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Rather dull action score is far from infectious
A review by JAMES SOUTHALL
Music composed by
JAMES NEWTON HOWARD
Album running time
Album cover copyright (c) 1995 Warner Bros.; review copyright (c) 2007 James Southall
Wolfgang Petersen's rather disappointing Outbreak is a thriller centered around the spread of a deadly virus in a small US town and the military's attempts to contain it - but with the top brass (for no obvious reason that is disclosed in the film) wanting to blow everyone up rather than cure them. With an absurdly overqualified cast - Dustin Hoffman, Morgan Freeman, Donald Sutherland, Kevin Spacey - it is quite good fun, even though it's so dumb. Petersen has been eclectic when choosing composers in the past, but seemed to get a safe pair of hands here with James Newton Howard, who wasn't exactly the A-lister he is today, but had a solid enough body of work behind him on this kind of film.
It is surprising how low-key the score is - while in part this is due to the somewhat abbreviated album (this was 1995, the days of half-hour soundtrack albums), it is also a general facet of Howard's approach to the film, which was to accentuate the suspense rather than the action. He does this, typically, with little thematic cohesion - you could play these tracks in any order, there isn't any development from one to another, or even much relation between any of them - but it works well enough in the film.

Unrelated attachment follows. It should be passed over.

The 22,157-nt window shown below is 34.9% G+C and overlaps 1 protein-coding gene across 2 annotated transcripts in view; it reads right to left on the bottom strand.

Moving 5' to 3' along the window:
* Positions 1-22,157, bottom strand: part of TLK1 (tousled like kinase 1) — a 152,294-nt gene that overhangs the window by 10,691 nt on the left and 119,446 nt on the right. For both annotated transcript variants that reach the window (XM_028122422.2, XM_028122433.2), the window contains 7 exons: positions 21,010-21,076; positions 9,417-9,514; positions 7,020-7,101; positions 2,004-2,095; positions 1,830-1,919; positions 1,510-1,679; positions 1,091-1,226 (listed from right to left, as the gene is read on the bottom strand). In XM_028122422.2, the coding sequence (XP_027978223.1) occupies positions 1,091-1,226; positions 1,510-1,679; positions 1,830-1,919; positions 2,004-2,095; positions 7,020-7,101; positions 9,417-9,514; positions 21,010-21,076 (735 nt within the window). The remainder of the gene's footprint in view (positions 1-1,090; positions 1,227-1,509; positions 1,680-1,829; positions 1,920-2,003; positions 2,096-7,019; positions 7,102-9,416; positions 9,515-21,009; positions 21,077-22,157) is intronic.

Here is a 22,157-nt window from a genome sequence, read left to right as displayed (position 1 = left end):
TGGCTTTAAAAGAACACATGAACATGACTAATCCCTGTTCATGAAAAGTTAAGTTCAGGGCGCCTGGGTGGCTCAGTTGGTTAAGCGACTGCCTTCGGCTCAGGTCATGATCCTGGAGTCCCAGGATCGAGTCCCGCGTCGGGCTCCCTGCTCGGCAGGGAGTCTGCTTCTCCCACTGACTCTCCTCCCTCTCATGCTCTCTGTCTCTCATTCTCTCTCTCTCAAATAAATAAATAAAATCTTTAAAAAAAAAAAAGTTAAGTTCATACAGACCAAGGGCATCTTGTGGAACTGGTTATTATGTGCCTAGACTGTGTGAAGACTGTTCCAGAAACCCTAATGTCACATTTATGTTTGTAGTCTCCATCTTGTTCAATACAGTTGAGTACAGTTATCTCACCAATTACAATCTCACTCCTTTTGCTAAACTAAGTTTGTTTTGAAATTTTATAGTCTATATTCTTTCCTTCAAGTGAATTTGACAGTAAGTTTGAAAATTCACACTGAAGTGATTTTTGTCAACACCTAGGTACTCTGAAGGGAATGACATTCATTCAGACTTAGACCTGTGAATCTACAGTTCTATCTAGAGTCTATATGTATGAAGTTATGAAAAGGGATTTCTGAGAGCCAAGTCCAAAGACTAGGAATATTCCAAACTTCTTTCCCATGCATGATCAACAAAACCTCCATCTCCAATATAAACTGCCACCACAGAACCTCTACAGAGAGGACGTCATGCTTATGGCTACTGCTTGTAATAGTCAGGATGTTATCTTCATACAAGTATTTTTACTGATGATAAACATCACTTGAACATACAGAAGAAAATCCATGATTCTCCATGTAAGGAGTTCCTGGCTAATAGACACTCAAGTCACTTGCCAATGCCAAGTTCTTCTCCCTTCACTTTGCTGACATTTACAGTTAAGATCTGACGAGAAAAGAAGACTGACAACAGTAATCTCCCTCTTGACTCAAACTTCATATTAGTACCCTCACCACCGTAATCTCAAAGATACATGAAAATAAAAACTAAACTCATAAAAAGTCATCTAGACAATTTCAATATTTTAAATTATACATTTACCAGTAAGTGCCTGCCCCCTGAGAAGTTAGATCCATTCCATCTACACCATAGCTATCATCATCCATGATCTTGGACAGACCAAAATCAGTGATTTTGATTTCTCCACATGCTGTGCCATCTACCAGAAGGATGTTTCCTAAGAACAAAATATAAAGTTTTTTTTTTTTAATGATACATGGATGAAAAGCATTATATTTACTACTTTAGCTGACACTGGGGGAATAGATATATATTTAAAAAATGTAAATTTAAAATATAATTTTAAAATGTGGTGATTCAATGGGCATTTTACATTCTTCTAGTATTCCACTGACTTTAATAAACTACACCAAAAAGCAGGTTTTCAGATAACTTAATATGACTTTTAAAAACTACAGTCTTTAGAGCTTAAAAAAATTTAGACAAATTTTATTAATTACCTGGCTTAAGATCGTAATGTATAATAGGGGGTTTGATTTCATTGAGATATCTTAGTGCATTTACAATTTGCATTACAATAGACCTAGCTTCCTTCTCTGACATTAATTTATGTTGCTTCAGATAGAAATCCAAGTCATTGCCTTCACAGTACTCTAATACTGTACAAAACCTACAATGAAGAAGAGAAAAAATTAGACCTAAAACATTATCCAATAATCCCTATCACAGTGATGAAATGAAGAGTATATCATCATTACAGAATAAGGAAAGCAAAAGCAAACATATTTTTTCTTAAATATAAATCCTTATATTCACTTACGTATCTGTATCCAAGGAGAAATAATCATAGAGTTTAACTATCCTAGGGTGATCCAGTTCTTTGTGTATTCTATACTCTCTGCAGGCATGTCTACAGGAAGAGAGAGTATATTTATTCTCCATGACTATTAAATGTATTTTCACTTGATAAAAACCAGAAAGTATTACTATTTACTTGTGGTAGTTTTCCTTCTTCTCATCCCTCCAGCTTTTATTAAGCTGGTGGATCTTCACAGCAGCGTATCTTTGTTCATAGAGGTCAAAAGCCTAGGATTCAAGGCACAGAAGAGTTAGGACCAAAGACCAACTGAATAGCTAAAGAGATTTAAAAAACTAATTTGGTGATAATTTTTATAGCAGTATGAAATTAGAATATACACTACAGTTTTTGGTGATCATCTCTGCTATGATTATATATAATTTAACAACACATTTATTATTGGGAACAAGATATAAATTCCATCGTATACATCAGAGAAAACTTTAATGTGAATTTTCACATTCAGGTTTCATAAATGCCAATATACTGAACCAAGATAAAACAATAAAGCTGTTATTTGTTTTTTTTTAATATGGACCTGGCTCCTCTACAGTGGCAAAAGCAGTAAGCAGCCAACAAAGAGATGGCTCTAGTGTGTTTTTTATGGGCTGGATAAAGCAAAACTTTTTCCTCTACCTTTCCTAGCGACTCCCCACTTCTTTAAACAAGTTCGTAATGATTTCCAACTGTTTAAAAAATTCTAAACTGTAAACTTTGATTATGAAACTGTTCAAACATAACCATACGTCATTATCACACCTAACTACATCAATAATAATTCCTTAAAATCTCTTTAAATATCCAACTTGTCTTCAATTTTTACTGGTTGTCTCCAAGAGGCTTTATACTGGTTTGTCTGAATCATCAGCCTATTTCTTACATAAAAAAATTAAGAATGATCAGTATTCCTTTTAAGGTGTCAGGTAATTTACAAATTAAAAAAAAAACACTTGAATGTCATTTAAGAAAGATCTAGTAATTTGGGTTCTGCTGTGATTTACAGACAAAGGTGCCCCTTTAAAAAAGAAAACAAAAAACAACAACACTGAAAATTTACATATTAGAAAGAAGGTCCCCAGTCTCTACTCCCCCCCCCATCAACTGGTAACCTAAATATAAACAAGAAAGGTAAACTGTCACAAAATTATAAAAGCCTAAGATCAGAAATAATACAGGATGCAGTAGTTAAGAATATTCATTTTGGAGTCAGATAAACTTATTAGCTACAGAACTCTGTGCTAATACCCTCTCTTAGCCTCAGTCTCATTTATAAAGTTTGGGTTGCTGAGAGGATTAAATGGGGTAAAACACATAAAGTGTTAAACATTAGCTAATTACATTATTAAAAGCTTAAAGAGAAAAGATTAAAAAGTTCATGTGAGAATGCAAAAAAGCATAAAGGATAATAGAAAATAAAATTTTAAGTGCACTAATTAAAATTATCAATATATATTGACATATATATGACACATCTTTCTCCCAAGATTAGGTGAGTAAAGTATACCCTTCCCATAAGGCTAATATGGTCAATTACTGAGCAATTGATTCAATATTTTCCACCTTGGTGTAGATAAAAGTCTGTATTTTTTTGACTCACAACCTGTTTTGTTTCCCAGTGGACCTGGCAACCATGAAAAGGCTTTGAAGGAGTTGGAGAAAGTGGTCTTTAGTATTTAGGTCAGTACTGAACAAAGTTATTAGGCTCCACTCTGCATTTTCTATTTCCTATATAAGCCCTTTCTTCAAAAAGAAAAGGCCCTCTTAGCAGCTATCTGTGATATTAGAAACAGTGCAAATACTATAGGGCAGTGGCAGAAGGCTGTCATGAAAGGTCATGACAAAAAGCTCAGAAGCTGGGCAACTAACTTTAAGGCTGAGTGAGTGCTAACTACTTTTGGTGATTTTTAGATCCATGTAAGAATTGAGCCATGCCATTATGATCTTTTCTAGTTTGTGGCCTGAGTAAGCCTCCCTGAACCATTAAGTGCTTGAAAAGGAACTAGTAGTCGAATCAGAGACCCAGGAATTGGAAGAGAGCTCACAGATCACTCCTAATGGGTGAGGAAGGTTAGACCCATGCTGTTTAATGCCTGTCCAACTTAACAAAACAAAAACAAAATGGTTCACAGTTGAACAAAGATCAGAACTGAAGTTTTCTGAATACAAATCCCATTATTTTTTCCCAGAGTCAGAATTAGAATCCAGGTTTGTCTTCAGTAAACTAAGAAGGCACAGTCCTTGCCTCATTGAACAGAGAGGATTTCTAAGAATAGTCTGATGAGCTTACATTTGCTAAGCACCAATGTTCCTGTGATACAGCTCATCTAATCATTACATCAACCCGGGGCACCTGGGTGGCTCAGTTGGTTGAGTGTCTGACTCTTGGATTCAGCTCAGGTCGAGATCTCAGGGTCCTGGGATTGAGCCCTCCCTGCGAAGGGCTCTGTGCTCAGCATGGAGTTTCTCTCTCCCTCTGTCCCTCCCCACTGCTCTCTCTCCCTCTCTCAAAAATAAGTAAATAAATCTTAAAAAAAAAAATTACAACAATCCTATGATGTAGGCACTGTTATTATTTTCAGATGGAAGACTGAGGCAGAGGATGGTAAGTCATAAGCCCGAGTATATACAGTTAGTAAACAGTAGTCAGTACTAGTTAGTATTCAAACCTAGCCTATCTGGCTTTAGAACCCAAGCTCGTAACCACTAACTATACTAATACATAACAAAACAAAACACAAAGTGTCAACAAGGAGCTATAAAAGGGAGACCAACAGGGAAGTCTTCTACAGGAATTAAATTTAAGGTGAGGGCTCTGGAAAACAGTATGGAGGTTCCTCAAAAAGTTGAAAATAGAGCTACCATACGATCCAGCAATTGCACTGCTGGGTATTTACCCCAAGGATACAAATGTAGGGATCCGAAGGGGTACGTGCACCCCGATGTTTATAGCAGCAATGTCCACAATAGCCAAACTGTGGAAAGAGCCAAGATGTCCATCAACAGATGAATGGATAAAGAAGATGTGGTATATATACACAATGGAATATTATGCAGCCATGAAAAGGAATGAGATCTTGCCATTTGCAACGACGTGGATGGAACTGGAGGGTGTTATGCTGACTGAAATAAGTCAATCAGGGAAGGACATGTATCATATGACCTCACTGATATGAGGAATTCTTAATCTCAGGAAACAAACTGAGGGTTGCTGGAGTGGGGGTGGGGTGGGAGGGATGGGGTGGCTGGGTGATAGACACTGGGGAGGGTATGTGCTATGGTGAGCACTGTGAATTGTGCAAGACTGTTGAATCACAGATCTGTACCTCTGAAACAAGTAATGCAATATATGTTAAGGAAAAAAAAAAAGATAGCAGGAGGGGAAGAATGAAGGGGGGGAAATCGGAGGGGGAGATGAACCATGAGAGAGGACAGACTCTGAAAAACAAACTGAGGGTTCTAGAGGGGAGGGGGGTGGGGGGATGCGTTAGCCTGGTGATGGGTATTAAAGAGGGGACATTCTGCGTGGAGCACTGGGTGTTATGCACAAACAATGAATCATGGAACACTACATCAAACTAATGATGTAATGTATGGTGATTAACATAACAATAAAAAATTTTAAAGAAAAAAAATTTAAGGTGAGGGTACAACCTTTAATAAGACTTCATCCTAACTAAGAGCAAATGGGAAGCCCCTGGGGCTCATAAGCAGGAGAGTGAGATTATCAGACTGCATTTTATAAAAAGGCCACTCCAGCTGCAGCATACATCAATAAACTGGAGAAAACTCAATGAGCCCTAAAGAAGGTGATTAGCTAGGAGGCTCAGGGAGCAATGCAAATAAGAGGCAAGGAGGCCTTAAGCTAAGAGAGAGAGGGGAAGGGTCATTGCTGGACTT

The opening main title accentuates that sequence's African setting with the percussion and subtle choir; and "Motoba River Valley" even includes a few seconds from then-ubiquitous Lebo M. After this, it's quite a while before anything interesting happens - the emphasis is on inconsequential suspense music which doesn't leave much impression at all. The beautiful "Robbie's Bedside" features the score's only memorable melodic material, which is really very pleasant.
The main action music is saved for the final two tracks, which occupy about a third of the album's running time between them, and these are easily the score's best. "A Little Resistance" features some vibrant, muscular music which shows off Howard at his most engaging. It's nothing earthshattering, but fares so well in comparison with what has preceded it for twenty minutes that it's difficult not to love. The lengthy "They're Coming" wraps things up, and while it seems a little unfocused, it's still enjoyable enough. Outbreak features two excellent cues totalling ten minutes, and one or two other moments of note - so I guess Howard fans will want to pick it up. He's done far better elsewhere, however.